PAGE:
The 1998 Chevrolet G3500 serves as a passenger and cargo van manufactured by General Motors under the Chevrolet division. The van debuted in 1964 as a replacement for the original Chevrolet Corvair Greenbrier van.
The G3500 uses the older nomenclature for Chevrolet vans. From 1996, these vans sold as the Chevrolet Express vans. The G3500 denotes that the van’s one-ton capacity.
Body Styles: three-door van, four-door van
Engines: 5.0-liter V-8, 7.4-liter V-8, 5.7-liter V-8, 4.3-liter V-6
Transmissions: four-speed automatic
Models: Chevrolet G3500, Chevrolet G3500 LS
The 1998 Chevrolet G3500 shows very few changes. All vans get a new mini-module airbag design for the driver. However, the airbags themselves remain first generation, so they deploy with a greater force than second-generation airbags. The 1998 Chevrolet G3500 gets a theft-deterrent system as a standard feature, and it comes in three new colors.
The 1998 G3500 regular models sit on a wheelbase of 135 inches and an overall length of 219 inches. The extended models stretch to 239 inches and sit on a wheelbase of 155 inches, making them around 20 inches greater than regular models in both dimensions.
The 1998 Chevrolet G3500 comes fitted with trick rear doors that open 180 degrees in order to make it easier to load and unload the van. The rugged full-frame construction offers better stability and ride, and the overall redesign of the exterior (re-done in 1996) seems a lot better than the previous models.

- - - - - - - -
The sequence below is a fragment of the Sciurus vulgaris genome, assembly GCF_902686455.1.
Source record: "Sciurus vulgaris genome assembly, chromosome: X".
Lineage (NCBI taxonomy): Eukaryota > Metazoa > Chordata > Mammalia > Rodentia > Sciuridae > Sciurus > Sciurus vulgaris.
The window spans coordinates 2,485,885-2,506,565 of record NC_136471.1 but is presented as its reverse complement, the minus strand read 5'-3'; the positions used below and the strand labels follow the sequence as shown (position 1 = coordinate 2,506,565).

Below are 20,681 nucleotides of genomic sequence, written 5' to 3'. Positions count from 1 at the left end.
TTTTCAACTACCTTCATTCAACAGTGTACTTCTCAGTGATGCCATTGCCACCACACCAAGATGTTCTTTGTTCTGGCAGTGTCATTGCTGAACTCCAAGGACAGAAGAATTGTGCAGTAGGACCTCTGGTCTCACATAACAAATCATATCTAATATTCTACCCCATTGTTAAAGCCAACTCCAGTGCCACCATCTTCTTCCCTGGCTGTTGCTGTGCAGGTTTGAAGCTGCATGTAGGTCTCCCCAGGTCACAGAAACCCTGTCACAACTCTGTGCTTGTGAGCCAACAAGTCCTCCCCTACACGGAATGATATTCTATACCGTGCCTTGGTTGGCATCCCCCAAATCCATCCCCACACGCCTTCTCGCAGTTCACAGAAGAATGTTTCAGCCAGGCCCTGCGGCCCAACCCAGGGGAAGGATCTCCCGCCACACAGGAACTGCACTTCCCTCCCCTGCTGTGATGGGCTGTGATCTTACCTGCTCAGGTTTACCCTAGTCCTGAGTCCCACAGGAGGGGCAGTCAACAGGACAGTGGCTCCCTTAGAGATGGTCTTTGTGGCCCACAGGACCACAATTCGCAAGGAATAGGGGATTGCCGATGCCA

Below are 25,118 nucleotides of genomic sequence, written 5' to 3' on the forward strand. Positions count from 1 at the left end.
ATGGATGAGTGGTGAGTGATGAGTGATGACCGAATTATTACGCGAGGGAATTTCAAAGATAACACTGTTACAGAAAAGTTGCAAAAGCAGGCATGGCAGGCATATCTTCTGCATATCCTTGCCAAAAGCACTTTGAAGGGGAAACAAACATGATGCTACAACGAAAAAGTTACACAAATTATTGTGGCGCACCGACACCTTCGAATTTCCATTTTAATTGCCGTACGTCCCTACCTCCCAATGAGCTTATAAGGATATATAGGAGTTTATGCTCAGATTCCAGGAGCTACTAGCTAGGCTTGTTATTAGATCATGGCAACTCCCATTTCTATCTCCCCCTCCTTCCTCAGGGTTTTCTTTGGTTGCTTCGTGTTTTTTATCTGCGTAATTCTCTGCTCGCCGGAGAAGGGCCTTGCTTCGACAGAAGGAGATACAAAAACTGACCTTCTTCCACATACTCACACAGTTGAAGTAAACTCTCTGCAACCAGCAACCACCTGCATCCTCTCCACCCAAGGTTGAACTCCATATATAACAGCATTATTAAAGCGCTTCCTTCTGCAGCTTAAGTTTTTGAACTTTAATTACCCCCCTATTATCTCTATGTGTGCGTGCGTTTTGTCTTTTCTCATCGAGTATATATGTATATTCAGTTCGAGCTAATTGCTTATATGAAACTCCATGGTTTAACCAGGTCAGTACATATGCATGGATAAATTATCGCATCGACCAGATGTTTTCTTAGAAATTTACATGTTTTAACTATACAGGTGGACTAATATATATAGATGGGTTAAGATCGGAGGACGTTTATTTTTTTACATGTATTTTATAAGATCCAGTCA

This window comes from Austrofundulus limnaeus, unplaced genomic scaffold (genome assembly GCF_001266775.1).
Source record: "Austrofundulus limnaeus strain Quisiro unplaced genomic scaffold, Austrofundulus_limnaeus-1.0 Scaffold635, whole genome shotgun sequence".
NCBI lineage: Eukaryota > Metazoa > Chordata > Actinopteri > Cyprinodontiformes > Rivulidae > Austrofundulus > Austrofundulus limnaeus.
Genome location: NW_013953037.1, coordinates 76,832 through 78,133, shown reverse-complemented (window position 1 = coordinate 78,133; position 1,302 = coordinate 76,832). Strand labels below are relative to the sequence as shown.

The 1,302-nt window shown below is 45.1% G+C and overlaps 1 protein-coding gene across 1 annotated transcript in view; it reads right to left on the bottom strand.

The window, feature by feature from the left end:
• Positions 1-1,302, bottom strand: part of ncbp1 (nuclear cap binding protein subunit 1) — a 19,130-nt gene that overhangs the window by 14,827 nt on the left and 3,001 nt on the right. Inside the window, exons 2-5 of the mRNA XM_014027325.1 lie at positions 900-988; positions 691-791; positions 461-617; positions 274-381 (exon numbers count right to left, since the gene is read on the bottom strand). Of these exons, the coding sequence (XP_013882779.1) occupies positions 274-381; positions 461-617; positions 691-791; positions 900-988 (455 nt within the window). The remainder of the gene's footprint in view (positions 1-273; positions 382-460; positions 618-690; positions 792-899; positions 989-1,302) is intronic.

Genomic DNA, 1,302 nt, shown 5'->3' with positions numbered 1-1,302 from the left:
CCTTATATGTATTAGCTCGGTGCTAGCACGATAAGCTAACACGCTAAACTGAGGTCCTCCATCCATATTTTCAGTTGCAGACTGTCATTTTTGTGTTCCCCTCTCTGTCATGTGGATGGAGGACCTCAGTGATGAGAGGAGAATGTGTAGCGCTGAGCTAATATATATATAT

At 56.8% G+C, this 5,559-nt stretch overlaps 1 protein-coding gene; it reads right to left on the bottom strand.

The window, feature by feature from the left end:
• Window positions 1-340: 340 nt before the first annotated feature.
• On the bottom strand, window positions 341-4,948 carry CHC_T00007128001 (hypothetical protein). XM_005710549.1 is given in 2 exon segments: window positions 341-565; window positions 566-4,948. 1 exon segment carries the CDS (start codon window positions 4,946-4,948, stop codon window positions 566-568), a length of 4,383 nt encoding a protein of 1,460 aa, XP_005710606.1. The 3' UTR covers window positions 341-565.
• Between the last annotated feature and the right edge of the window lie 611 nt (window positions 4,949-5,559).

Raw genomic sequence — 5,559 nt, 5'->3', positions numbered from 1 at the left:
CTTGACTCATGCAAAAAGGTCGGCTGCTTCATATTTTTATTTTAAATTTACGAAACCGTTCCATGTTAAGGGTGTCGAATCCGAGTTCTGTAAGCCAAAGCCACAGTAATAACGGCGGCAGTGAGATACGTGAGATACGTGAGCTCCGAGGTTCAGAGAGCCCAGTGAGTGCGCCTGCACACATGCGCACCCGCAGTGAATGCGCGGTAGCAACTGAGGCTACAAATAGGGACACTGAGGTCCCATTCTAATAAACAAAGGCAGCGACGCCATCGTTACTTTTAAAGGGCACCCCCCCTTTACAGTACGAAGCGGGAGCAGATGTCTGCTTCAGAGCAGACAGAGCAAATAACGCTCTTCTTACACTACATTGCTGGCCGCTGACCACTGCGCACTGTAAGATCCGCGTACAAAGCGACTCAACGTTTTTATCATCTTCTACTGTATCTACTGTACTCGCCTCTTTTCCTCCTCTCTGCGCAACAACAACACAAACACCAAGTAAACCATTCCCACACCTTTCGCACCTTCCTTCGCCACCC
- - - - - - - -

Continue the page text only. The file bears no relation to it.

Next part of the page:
The exterior styling of the 1998 Chevrolet G3500 looks like a combination of the Astro Van and the Lumina Minivan. The odd-looking, pillar-mounted taillights prove surprisingly functional and can easily be seen with the rear doors of the van open while running.
The low-mounted moldings and bumpers for the 1998 G3500 make it look taller than it really is, and the well-sculpted body gives the otherwise bland and conventional Express van a little bit of character.
The 1998 Chevrolet G3500 comes in a number of interior configurations. The extended model of the van offers a 15-passenger configuration. The regular cab accommodates eight or twelve passengers.
The front uses bucket seats, and a 12-passenger configuration usually includes two benches for three passengers and a final third bench at the rear for four passengers. The extended model offers an optional third bench for three passengers in order to make it a 15-passenger van.
Performance & Handling
The regular Chevrolet G3500 contains a base 4.3-liter V-6 that delivers 200 horsepower. An optional five-liter V-8 engine with 220 horsepower also remains available. The extended models of the van come with a 5.7-liter V-8 engine that delivers 255 horsepower. An optional 7.4-liter V-8 engine delivers 290 horsepower. All engines pair with a four-speed automatic transmission.
The 1998 Chevrolet G3500 improves the handling, ride, and stability over the previous generation. All the V-8 engines prove powerful enough to get the job done, although the V-6 seems a little underpowered for a passenger or cargo van filled up to its full capacity.
Speaking of capacity, the 1998 G3500 regular models offer 267 cubic feet of cargo space, and the extended models offer 317 cubic feet. With the right equipment, the 1998 Chevrolet G3500 can tow up to 10,000 pounds.
The 1998 Chevrolet G3500 comes with four-wheel anti-lock brakes and dual airbags. However, crash test data remains unavailable for this model.
EPA Fuel Economy
Chevrolet G3500, 7.4-liter V-8, automatic: 14/17 mpg city/highway
- Spacious interior
- Powerful engines
You Won't Like
- Lack of refined performance
A worthy challenger to the Econoline.
If You Like This Vehicle
- Ford Econoline 3500
- Dodge Ram Van 3500
- GMC Savana 3500